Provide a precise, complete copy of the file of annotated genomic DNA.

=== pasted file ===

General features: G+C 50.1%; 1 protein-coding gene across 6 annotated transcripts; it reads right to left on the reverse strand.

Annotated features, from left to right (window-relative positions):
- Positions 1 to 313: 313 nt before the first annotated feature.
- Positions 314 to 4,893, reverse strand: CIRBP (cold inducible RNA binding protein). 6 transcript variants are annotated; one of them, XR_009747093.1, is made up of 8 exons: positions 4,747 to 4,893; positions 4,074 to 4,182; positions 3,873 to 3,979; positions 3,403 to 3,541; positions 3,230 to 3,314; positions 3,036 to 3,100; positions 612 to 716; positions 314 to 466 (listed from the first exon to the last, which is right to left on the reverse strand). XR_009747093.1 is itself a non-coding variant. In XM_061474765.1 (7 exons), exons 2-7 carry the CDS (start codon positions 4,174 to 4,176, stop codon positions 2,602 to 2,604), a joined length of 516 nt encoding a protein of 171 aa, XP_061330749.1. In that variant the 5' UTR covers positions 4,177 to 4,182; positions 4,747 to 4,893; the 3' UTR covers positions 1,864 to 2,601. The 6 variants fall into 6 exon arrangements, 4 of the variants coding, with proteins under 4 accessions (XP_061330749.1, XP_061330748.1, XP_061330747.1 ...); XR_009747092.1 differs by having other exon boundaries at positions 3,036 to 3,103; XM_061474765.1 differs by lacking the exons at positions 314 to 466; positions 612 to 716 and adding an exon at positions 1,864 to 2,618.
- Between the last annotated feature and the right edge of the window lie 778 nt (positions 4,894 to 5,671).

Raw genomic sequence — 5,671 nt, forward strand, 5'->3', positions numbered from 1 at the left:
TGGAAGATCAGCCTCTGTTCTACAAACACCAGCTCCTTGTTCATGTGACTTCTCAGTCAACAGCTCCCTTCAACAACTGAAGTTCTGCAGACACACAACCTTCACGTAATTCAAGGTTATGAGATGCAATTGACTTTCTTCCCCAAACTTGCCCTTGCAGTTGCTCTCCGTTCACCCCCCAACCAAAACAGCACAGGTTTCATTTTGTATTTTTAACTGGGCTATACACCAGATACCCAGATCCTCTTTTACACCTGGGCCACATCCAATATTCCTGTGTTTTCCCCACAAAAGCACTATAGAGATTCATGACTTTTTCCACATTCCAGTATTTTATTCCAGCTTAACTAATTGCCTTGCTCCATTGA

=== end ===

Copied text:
General features: G+C 50.1%; 1 protein-coding gene across 6 annotated transcripts; it reads right to left on the reverse strand.

Annotated features, from left to right (window-relative positions):
- Positions 1 to 313: 313 nt before the first annotated feature.
- Positions 314 to 4,893, reverse strand: CIRBP (cold inducible RNA binding protein). 6 transcript variants are annotated; one of them, XR_009747093.1, is made up of 8 exons: positions 4,747 to 4,893; positions 4,074 to 4,182; positions 3,873 to 3,979; positions 3,403 to 3,541; positions 3,230 to 3,314; positions 3,036 to 3,100; positions 612 to 716; positions 314 to 466 (listed from the first exon to the last, which is right to left on the reverse strand). XR_009747093.1 is itself a non-coding variant. In XM_061474765.1 (7 exons), exons 2-7 carry the CDS (start codon positions 4,174 to 4,176, stop codon positions 2,602 to 2,604), a joined length of 516 nt encoding a protein of 171 aa, XP_061330749.1. In that variant the 5' UTR covers positions 4,177 to 4,182; positions 4,747 to 4,893; the 3' UTR covers positions 1,864 to 2,601. The 6 variants fall into 6 exon arrangements, 4 of the variants coding, with proteins under 4 accessions (XP_061330749.1, XP_061330748.1, XP_061330747.1 ...); XR_009747092.1 differs by having other exon boundaries at positions 3,036 to 3,103; XM_061474765.1 differs by lacking the exons at positions 314 to 466; positions 612 to 716 and adding an exon at positions 1,864 to 2,618.
- Between the last annotated feature and the right edge of the window lie 778 nt (positions 4,894 to 5,671).

Raw genomic sequence — 5,671 nt, forward strand, 5'->3', positions numbered from 1 at the left:
TGGAAGATCAGCCTCTGTTCTACAAACACCAGCTCCTTGTTCATGTGACTTCTCAGTCAACAGCTCCCTTCAACAACTGAAGTTCTGCAGACACACAACCTTCACGTAATTCAAGGTTATGAGATGCAATTGACTTTCTTCCCCAAACTTGCCCTTGCAGTTGCTCTCCGTTCACCCCCCAACCAAAACAGCACAGGTTTCATTTTGTATTTTTAACTGGGCTATACACCAGATACCCAGATCCTCTTTTACACCTGGGCCACATCCAATATTCCTGTGTTTTCCCCACAAAAGCACTATAGAGATTCATGACTTTTTCCACATTCCAGTATTTTATTCCAGCTTAACTAATTGCCTTGCTCCATTGA